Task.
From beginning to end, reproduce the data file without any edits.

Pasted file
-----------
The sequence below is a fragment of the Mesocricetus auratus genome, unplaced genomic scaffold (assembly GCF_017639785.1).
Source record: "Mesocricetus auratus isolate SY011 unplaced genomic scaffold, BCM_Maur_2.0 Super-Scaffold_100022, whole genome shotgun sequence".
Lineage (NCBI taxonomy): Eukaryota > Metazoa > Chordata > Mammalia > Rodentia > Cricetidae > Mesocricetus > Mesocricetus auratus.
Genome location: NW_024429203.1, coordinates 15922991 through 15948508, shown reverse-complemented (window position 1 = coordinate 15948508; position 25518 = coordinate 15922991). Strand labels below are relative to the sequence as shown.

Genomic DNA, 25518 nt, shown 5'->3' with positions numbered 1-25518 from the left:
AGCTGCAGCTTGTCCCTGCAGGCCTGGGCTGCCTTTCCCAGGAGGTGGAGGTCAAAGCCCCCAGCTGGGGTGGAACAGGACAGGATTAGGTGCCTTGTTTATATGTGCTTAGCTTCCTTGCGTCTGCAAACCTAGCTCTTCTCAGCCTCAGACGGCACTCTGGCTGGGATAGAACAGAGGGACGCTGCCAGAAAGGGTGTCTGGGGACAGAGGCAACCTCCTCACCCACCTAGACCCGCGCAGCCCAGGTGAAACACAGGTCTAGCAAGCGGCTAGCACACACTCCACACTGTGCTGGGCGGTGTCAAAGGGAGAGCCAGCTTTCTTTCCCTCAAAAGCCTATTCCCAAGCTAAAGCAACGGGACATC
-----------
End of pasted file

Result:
The sequence below is a fragment of the Mesocricetus auratus genome, unplaced genomic scaffold (assembly GCF_017639785.1).
Source record: "Mesocricetus auratus isolate SY011 unplaced genomic scaffold, BCM_Maur_2.0 Super-Scaffold_100022, whole genome shotgun sequence".
Lineage (NCBI taxonomy): Eukaryota > Metazoa > Chordata > Mammalia > Rodentia > Cricetidae > Mesocricetus > Mesocricetus auratus.
Genome location: NW_024429203.1, coordinates 15922991 through 15948508, shown reverse-complemented (window position 1 = coordinate 15948508; position 25518 = coordinate 15922991). Strand labels below are relative to the sequence as shown.

Genomic DNA, 25518 nt, shown 5'->3' with positions numbered 1-25518 from the left:
AGCTGCAGCTTGTCCCTGCAGGCCTGGGCTGCCTTTCCCAGGAGGTGGAGGTCAAAGCCCCCAGCTGGGGTGGAACAGGACAGGATTAGGTGCCTTGTTTATATGTGCTTAGCTTCCTTGCGTCTGCAAACCTAGCTCTTCTCAGCCTCAGACGGCACTCTGGCTGGGATAGAACAGAGGGACGCTGCCAGAAAGGGTGTCTGGGGACAGAGGCAACCTCCTCACCCACCTAGACCCGCGCAGCCCAGGTGAAACACAGGTCTAGCAAGCGGCTAGCACACACTCCACACTGTGCTGGGCGGTGTCAAAGGGAGAGCCAGCTTTCTTTCCCTCAAAAGCCTATTCCCAAGCTAAAGCAACGGGACATC